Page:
SPEEDWAY, Ind. — Winning at the Indianapolis Motor Speedway appears to require an appreciation of its history and prestige above all else. Thus it helps if you go into the race hailing from Indianapolis or within close distance of the Racing Capital of the World.
Drivers often talk about the added benefits they get when driving at places they see as their home tracks — call it a home field advantage.
And similar to other historic sporting venues like Fenway Park, Wrigley Field or Lambeau Field, Indianapolis Motor Speedway has unique properties that benefit those who know it best, something that was again on display on Sunday when Ryan Newman won his first Brickyard 400.
In fact, outside of the remarkable run of four wins by California native Jimmie Johnson, Hoosiers (either naturalized or honorary) have won the race seven times in 20 seasons.
Newman joined his boss and teammate, Tony Stewart and Jeff Gordon as Indiana natives (Gordon was raised in Pittsboro) to have won the biggest race that NASCAR offers in their home state.
Newman says his love affair with cars and mechanical engineering would have attracted him to Indianapolis but conceded that his heritage definitely helped.
“I would have an appreciation for this track even if I had been born in Hawaii,” Newman said following the race. “It helps growing up here and growing up around it but I’m just a fan of cars. I’m a big fan of tires and making the cars go faster and that’s happened here since 1909.
“I appreciate that.”
Stewart says that both he and Newman exchanged stories about their respective childhoods and rushing home from school in May to watch the festivities surrounding the Indianapolis 500. The three-time Sprint Cup Series champion called it “a dream to race at the Indianapolis Motor Speedway” and that both he and Newman understand what it means to win here.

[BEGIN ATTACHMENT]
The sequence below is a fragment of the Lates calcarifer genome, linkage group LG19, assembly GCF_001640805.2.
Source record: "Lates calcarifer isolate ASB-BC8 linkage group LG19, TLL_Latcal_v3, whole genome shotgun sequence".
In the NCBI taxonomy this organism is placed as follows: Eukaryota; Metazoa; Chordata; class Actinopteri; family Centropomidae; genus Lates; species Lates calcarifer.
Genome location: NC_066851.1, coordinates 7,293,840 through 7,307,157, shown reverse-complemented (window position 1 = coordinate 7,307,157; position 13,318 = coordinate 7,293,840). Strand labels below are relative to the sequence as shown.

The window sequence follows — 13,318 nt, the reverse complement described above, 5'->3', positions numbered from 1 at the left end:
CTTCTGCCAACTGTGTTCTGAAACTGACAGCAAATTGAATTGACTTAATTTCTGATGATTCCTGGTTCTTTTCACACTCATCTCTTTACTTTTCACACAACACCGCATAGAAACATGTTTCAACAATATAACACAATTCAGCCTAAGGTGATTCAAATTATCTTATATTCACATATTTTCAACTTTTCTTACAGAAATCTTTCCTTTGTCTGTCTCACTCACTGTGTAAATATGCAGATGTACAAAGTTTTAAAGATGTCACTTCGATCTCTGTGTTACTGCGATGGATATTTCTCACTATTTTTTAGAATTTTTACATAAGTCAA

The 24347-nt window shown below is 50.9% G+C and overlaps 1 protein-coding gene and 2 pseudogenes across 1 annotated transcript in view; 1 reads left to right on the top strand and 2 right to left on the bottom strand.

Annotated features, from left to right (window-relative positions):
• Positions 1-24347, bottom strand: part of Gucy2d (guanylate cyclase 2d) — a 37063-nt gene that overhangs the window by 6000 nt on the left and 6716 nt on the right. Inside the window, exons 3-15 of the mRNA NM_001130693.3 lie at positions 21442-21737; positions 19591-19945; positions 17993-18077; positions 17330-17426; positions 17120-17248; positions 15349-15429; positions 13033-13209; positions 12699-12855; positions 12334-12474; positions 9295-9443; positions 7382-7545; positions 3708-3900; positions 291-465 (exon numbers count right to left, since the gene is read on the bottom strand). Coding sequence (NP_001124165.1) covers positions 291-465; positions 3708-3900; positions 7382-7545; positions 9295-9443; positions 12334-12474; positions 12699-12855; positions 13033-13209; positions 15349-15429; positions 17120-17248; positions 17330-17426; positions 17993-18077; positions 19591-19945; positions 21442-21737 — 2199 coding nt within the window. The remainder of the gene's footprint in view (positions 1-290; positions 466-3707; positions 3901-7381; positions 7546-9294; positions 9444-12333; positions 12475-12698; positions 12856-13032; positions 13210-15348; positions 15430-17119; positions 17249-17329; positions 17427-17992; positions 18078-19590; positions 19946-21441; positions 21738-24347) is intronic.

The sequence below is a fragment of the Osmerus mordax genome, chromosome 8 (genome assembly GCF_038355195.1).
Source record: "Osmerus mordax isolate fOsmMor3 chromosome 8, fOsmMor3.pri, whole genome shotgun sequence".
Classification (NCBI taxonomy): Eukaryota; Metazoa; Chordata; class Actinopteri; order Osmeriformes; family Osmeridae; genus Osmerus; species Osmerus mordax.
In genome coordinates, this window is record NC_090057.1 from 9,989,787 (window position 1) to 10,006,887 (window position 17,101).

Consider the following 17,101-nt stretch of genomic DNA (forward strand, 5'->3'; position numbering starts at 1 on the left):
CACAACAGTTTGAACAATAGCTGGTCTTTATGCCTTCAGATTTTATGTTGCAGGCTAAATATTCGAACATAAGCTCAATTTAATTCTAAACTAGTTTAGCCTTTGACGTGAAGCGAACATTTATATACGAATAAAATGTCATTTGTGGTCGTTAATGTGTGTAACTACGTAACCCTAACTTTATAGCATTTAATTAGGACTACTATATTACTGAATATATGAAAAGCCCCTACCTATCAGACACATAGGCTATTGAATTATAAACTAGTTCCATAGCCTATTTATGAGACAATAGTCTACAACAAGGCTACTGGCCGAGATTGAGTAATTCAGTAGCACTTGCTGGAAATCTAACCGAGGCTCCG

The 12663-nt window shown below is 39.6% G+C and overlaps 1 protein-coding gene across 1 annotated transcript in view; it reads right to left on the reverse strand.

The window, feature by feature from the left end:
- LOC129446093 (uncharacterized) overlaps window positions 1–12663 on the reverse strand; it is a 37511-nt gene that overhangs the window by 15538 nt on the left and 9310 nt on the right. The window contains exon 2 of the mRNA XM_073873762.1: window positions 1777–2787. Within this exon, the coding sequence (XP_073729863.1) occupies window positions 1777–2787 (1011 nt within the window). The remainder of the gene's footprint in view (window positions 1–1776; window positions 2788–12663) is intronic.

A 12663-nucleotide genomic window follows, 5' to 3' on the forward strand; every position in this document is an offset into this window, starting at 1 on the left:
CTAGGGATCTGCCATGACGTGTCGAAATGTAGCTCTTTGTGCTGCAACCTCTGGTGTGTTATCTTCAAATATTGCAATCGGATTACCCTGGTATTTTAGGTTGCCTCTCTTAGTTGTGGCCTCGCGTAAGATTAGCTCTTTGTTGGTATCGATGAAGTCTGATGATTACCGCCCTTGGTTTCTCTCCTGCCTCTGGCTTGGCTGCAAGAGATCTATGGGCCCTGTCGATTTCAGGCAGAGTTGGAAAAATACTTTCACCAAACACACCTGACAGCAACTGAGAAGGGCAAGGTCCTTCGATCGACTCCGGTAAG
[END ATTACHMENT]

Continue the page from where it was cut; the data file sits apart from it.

So it seems that an admiration and respect for the Speedway is a must for any driver that envisions himself going to victory lane at IMS. In the IndyCar ranks, it is said that the Speedway often chooses her winners — which is somewhat cliché — but the first 20 years of NASCAR racing at the Brickyard has supported it too.
Even the 2011 Brickyard winner, while not a Hoosier, shares that reverential respect for the Speedway. His family has been so instrumental in supporting the Indianapolis and the IndyCar Series, making it seem that he is yet another example of success at IMS being bred from an initial understanding of what makes the event so special.
So while it still takes an extremely talented and competitive team to challenge for wins, the path to IMS glory is littered by those who have studied extensively in what made it so special in the first place. It’s either that or moving to Indiana, hopeful winners.